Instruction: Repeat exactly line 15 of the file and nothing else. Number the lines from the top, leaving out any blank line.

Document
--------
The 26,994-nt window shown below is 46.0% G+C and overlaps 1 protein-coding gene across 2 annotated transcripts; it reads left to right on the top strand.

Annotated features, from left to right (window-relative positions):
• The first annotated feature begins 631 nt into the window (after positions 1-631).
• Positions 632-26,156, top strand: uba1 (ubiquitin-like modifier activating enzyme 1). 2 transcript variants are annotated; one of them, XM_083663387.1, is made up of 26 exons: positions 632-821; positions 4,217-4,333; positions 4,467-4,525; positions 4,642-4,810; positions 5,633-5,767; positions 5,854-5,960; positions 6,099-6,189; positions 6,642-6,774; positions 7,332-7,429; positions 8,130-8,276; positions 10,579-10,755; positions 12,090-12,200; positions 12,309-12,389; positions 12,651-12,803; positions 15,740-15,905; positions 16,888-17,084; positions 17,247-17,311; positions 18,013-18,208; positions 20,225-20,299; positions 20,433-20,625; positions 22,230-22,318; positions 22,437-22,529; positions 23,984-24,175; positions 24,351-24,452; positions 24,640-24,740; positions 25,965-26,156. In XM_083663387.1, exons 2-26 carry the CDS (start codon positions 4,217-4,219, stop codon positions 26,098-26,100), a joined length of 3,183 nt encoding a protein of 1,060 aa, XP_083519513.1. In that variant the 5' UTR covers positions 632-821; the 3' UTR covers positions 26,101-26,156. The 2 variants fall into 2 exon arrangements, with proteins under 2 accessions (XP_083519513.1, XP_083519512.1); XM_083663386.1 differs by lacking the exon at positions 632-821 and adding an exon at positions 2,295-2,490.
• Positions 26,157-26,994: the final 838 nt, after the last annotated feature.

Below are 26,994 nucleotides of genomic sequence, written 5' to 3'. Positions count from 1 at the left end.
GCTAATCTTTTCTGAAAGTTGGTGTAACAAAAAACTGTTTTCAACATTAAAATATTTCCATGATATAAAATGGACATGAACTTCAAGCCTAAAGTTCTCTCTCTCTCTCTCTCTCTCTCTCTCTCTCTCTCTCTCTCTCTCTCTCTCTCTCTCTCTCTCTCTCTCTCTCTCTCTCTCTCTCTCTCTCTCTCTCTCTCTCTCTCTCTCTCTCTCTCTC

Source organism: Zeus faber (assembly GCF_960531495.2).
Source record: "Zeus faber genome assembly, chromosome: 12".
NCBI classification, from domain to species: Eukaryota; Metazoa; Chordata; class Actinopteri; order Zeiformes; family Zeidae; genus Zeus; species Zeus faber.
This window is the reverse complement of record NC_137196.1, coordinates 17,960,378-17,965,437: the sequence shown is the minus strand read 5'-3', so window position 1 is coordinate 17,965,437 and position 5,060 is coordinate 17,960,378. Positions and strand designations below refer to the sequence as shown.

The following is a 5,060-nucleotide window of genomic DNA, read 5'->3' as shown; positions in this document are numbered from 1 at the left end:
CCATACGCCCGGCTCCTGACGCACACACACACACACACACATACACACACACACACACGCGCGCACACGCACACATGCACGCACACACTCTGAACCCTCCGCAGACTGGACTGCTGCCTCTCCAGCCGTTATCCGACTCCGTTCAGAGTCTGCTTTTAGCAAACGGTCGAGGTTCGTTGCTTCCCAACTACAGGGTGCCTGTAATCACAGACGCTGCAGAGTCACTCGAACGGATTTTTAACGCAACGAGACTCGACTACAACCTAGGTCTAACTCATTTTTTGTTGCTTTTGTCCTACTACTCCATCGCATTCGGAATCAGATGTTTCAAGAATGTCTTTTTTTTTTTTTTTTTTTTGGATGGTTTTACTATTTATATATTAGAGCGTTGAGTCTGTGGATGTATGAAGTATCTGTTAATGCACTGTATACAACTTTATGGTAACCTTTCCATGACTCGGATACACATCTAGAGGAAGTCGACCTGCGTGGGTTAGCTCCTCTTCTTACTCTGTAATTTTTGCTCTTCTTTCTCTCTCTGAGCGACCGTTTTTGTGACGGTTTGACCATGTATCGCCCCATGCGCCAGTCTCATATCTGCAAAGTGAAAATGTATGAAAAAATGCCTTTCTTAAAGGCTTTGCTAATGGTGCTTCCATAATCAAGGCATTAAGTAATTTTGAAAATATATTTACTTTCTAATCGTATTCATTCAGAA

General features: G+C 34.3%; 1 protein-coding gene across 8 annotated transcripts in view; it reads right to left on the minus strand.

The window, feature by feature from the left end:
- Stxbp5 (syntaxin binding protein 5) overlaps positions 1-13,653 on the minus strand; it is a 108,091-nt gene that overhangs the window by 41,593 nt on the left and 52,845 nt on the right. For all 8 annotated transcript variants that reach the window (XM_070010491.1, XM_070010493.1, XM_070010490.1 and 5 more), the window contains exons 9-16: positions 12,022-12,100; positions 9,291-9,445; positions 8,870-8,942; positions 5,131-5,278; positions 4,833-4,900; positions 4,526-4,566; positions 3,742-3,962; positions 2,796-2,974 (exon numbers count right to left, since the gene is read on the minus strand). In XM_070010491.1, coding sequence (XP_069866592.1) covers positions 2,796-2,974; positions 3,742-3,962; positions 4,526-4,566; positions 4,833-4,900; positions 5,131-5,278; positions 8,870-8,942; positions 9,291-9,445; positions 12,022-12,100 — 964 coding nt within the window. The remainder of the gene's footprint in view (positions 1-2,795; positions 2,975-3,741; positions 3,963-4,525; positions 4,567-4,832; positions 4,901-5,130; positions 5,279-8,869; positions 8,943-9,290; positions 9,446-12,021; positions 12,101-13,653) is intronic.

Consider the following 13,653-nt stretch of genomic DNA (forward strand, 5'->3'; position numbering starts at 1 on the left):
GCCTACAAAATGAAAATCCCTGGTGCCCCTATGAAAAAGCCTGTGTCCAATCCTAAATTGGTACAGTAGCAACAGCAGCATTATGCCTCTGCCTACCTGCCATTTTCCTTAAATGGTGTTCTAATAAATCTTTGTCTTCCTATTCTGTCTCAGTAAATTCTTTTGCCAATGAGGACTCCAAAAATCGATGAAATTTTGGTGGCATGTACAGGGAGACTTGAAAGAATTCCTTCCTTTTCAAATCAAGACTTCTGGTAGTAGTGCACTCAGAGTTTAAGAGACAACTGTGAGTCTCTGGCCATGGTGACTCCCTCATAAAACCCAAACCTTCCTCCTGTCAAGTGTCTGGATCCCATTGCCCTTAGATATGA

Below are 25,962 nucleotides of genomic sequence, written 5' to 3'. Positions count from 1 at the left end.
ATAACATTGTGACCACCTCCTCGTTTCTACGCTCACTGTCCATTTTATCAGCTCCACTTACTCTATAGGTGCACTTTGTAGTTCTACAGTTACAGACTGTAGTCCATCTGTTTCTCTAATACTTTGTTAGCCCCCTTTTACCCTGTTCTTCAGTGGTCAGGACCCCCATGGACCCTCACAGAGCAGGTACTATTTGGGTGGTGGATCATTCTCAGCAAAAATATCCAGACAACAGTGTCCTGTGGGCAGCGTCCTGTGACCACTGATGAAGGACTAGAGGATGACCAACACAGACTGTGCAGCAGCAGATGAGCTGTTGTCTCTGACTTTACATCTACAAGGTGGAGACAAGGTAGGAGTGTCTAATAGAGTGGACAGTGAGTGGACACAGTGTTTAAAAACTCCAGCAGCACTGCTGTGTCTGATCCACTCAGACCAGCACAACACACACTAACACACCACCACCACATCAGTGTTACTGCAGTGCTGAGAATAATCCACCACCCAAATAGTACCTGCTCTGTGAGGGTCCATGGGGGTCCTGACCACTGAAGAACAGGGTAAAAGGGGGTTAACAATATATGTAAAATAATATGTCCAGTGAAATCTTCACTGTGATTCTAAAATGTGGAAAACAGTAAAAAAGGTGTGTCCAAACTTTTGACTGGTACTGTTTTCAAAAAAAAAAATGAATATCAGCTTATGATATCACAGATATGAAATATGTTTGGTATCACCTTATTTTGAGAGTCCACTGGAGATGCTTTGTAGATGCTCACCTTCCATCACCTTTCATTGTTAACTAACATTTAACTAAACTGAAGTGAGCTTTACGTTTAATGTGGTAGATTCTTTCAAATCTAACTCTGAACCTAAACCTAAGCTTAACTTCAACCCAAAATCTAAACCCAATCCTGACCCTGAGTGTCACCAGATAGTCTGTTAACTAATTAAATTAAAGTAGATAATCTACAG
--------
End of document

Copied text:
The window, feature by feature from the left end: